The True Story of Betty Broderick and How a Messy Divorce Led to Murder

Philip Ellis

From Men's Health

The second season of USA Network's true crime anthology series Dirty John (the first season was based on the podcast of the same name) is inspired by the story of Dan and Elisabeth "Betty" Broderick, a married couple from La Jolla, San Diego whose divorce proceedings dragged on for nearly five years and culminated in Betty fatally shooting Dan and his second wife Linda.

Played in the show by Amanda Peet and Christian Slater, Betty and Dan got married in 1969, and had four children together. Dan, a malpractice attorney with a degree from Harvard Law, worked at a high-profile San Diego firm, while Betty was a stay-at-home mom who occasionally worked part-time selling Avon products.

Their marriage reportedly began to break down in 1983, not long after Dan hired Linda Kolkena, a 21-year-old former air stewardess, to be his assistant. Betty accused Dan of having an affair with Linda, and in 1985 he moved out and filed for divorce.

Photo credit: USA Network - Getty Images
Photo credit: USA Network - Getty Images

What followed was a series of legal battles that went on for four years. Dan eventually secured sole custody of all four children, and Betty continued to exhibit intense anger; the "Broderick vs. Broderick" case became well-known for capturing the resentment felt by women who worked in order to support their husbands through school.

When Betty's behavior became increasingly violent (she vandalized the marital home, drove her car into the front door of Dan's new residence, and made repeated threats against his life), the L.A. Times reported that "Dan countered by having Betty arrested, jailed and briefly committed to a mental hospital." He then took out a restraining order against Betty.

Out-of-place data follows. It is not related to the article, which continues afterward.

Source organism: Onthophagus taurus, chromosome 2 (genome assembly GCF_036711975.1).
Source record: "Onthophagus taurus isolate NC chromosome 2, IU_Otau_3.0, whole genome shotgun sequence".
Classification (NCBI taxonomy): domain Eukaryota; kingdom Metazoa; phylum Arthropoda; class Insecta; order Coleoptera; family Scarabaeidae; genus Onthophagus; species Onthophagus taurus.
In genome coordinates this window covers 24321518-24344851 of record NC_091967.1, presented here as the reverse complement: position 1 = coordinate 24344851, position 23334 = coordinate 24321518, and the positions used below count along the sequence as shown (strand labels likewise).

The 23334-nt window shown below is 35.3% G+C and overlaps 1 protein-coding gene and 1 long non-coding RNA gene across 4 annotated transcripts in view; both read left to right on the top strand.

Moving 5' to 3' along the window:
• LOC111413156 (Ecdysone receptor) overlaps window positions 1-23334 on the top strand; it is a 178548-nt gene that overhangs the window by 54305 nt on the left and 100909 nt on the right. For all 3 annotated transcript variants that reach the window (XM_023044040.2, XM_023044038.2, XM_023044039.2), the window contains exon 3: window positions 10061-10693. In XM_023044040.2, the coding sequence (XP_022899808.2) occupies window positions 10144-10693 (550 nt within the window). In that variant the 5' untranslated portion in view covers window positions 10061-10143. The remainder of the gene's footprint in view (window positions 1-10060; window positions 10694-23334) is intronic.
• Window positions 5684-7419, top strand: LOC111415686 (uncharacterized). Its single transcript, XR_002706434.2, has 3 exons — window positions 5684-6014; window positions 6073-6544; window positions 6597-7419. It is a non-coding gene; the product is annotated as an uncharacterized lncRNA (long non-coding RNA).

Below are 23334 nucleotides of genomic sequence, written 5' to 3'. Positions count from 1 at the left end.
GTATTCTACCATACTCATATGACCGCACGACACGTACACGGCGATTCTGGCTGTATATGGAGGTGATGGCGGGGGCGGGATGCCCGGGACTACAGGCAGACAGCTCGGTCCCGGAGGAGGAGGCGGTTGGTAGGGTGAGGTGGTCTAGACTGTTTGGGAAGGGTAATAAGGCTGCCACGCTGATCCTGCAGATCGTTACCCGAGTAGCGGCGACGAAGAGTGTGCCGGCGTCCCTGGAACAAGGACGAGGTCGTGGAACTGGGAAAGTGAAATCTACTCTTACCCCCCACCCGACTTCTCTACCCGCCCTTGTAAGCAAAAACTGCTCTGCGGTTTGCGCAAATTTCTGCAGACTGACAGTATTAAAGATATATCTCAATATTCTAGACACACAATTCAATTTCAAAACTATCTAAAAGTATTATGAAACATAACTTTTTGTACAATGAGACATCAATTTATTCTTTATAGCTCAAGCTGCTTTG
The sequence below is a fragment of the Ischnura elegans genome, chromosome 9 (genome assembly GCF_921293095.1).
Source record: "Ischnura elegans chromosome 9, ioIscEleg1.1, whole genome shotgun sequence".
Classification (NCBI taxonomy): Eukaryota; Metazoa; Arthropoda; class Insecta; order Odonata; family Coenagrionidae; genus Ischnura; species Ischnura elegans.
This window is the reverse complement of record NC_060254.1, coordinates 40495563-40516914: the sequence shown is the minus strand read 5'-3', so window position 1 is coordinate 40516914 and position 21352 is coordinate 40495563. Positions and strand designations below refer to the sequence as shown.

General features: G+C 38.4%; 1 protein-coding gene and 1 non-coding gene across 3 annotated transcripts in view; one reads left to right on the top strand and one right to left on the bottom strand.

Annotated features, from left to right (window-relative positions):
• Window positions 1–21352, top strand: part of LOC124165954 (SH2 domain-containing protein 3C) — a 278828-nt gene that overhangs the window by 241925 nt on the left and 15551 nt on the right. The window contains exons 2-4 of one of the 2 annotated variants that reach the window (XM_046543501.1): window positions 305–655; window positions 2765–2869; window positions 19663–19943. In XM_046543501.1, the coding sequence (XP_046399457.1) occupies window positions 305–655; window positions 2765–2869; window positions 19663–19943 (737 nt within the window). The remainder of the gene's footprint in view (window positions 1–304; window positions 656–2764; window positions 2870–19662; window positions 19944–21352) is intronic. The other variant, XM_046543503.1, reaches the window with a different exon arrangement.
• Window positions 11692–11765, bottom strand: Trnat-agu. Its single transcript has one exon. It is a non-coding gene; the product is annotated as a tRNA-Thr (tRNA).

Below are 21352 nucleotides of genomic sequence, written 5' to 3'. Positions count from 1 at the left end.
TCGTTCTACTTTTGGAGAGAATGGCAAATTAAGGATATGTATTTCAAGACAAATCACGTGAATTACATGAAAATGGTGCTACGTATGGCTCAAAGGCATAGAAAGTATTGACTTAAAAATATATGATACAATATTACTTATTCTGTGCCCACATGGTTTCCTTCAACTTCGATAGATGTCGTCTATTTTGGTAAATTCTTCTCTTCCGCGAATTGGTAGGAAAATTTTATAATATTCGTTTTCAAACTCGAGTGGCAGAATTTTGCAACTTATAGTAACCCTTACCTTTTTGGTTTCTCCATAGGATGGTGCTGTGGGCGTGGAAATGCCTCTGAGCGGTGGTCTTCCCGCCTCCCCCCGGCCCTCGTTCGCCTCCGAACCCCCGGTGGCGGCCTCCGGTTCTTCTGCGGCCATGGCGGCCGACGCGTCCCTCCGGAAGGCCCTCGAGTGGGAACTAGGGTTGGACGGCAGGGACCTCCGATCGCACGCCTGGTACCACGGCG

The divorce was finalized in 1989, and Dan and Linda got married soon after. Seven months later, Betty drove to their house in the early hours of the morning, and let herself in using a key she had stolen from her daughter. She went up into the bedroom where Dan and Linda were sleeping, and using a revolver she had purchased the month prior, fired five times.

The first two bullets hit the wall. The third and fourth hit Linda in the head and neck, killing her instantly. The fifth bullet hit Dan in the chest. Evidence presented at the trial suggested that Dan didn't die instantly, and that he was shot while trying to call for help.

Betty turned herself over to the police almost immediately, but stated that the murders were not premeditated. She claimed that it had never been her intention to kill either her ex-husband nor his new wife, and that she fired out of "surprise" when Linda woke up. At the trial, she claimed to have been a battered woman, citing years of psychological abuse at the hands of her ex-husband. However, the prosecution brought in a psychiatric expert who opined that Betty had narcissistic personality disorder.

The first trial resulted in a hung jury and was declared a mistrial. In the second trial, Betty was found guilty of two counts of second-degree murder. She is currently serving two consecutive life sentences at the California Institute for Women, where she has been denied parole as she still refuses to admit any wrongdoing.

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